D. Hexagons
time limit per test
2 seconds
memory limit per test
256 megabytes
input
standard input
output
standard output

Lindsey Buckingham told Stevie Nicks "Go your own way". Nicks is now sad and wants to go away as quickly as possible, but she lives in a 2D hexagonal world.

Consider a hexagonal tiling of the plane as on the picture below. Nicks wishes to go from the cell marked $(0, 0)$ to a certain cell given by the coordinates. She may go from a hexagon to any of its six neighbors you want, but there is a cost associated with each of them. The costs depend only on the direction in which you travel. Going from $(0, 0)$ to $(1, 1)$ will take the exact same cost as going from $(-2, -1)$ to $(-1, 0)$. The costs are given in the input in the order $c_1$, $c_2$, $c_3$, $c_4$, $c_5$, $c_6$ as in the picture below. Print the smallest cost of a path from the origin which has coordinates $(0, 0)$ to the given cell.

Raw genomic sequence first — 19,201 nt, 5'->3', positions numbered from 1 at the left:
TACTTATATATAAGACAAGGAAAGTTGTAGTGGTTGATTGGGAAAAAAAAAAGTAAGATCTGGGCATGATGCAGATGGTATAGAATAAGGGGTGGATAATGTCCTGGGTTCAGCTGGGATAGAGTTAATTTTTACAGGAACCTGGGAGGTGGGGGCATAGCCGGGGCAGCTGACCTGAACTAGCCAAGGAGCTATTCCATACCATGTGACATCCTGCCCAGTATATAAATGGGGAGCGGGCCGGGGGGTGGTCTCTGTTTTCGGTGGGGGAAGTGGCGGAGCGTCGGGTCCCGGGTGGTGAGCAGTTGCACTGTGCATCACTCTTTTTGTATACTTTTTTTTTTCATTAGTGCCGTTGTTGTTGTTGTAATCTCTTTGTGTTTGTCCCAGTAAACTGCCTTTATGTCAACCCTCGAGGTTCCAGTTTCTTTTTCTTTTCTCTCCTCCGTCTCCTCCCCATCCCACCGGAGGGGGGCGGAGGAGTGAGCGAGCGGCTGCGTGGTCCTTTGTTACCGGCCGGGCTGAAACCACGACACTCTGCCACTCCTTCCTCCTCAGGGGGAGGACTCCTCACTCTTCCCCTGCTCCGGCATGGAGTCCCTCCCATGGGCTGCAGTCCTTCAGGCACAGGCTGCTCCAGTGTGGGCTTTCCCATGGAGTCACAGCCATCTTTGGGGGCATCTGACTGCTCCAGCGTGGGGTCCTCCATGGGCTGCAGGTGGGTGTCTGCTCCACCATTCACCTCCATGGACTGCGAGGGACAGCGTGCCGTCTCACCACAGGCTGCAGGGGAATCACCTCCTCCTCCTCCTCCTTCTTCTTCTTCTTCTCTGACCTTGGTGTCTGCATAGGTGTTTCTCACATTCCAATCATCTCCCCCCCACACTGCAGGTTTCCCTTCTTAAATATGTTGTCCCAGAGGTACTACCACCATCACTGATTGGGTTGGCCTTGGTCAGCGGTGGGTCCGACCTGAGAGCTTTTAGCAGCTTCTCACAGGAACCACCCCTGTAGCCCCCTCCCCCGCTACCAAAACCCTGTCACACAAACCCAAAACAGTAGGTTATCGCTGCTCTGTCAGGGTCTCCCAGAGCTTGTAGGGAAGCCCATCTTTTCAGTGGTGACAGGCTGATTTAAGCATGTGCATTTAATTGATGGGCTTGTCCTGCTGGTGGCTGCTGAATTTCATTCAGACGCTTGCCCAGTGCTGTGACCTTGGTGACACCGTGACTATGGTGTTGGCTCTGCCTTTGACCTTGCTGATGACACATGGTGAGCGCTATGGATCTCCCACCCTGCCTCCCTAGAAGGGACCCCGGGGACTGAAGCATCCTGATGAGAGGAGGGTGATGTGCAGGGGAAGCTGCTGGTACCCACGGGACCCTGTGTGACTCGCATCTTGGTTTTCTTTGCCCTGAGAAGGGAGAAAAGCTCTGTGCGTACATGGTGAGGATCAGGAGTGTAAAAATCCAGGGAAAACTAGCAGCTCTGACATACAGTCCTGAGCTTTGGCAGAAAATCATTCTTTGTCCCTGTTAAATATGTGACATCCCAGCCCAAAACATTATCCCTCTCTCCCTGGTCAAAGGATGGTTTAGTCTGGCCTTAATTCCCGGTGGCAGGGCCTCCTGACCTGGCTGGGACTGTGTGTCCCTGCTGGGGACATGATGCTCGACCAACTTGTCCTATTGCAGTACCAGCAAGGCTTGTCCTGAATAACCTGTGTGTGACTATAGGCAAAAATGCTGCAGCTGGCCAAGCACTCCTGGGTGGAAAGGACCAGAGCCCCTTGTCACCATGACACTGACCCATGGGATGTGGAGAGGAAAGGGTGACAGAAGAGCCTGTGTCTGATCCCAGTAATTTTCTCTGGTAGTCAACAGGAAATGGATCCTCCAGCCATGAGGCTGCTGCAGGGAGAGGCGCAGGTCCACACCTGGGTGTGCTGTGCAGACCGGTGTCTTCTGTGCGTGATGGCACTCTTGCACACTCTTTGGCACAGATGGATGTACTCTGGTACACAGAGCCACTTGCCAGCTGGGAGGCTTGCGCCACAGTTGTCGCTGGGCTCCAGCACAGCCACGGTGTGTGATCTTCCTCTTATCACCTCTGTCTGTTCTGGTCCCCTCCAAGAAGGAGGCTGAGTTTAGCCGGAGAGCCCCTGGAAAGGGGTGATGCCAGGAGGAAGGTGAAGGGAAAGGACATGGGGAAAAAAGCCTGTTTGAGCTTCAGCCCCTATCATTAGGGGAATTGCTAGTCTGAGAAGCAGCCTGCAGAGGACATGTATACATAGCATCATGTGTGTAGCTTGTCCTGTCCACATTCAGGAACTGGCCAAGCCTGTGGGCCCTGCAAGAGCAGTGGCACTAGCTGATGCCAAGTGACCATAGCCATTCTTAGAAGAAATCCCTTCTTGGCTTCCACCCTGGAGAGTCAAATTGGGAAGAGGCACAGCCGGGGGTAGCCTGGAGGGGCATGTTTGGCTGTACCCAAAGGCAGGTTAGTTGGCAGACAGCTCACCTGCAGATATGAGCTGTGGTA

Input

Each test contains multiple test cases. The first line contains the number of test cases $t$ ($1 \le t \le 10^{4}$). Description of the test cases follows.

The first line of each test case contains two integers $x$ and $y$ ($-10^{9} \le x, y \le 10^{9}$) representing the coordinates of the target hexagon.

The second line of each test case contains six integers $c_1$, $c_2$, $c_3$, $c_4$, $c_5$, $c_6$ ($1 \le c_1, c_2, c_3, c_4, c_5, c_6 \le 10^{9}$) representing the six costs of the making one step in a particular direction (refer to the picture above to see which edge is for each value).

Output

For each testcase output the smallest cost of a path from the origin to the given cell.

Example
Input
2
-3 1
1 3 5 7 9 11
1000000000 1000000000
1000000000 1000000000 1000000000 1000000000 1000000000 1000000000

Output
18
1000000000000000000

Note

The picture below shows the solution for the first sample. The cost $18$ is reached by taking $c_3$ 3 times and $c_2$ once, amounting to $5+5+5+3=18$.